Bourbon makes everything better. This is a fact of life. It doesn’t matter if it’s making an empty glass better (by making it not empty) or if it’s being added to a sauce of some sort, in each and every instance, bourbon can help a situation.
That’s why, when we have to cook something, we usually turn to something with bourbon in it. Sure, we may screw up a cut of meat from time to time, but you know what will help that? Bourbon.
Below, we’ve collected the best bourbon-based sauces (and then some) that you can buy online. From barbecue sauce aged in bourbon barrels to sweet syrups infused with bourbon, you can’t go wrong with anything on this list.
Often, bourbon barbecue sauces are bourbon-y because they have bourbon added to them. There is nothing wrong with that — in fact, we love us some bourbon barbecue sauce. Lillie’s Q, though, has taken it up a notch by aging the Smoky Barbecue Sauce in bourbon barrels for six months. Talk about dedication to bourbon (and barbecue).
If you hadn’t already guessed, Louisville’s Bourbon Barrel Foods knows its stuff when it comes to the “bourbon plus other stuff” equation. Of the brand’s many sauces, the barrel-aged Worcestershire sauce is the most renowned. Not only do you get the piquant notes from the Worcestershire, but you also get the somewhat smokey, oaky notes of bourbon. Win-win.
Beer and brats go together, so why not bourbon and mustard? Plochman’s takes its spicy brown mustard and infuses it both bourbon and maple syrup to give it a sweet, rounded flavor. Hot pretzels (and hot dogs) will never be the same.
Do we really have to say anything else about this one? The name in the title should be enough here. Pappy & Company works closely with Bissell Maple Farms in Ohio, aging the farm’s maple syrup in used Pappy 23 barrels. What results is sweet, beautiful, and great on more than just pancakes.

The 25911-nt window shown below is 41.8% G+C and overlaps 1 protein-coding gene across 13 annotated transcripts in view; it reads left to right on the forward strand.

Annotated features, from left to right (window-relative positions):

Another one in the sweet group, Stubbees’ bourbon-infused honey is a match made in small batch heaven. Floral honey is infused with bourbon, making it not only great as a glaze for meat but for cocktails (hot toddies, anyone?) or literally, anything else that you can use honey in.
If you’re not a hot sauce user, it may strike you as funny that hot sauces are often aged in barrels of some sort. Red Clay, a Charleston, South Carolina-based company, takes their sauces and ages them for two months in used bourbon barrels, giving the sauces time to not only age, but take on a wonderful complexity from time in barrels.
Brooklyn Brine didn’t fiddle around with aging in barrels. Instead, for the Whiskey Sour Pickles, the company simply dropped whiskey into the brine. Working with nearby Finge Lakes Distilling, Brooklyn Brine used McKenzie Rye Whiskey to spike pickles, imparting a smoky flavor in the process. The best part? Automatic pickle backs when you’re done with the pickles.
What started with dry-aging teas in whiskey barrels has expanded as the Rare Tea Company has seen demand rise. Currently, the company has teas wet-aging in rye, bourbon, brandy, and sherry barrels. These teas are pricy, but they’re worth it (if you can get your hands on some).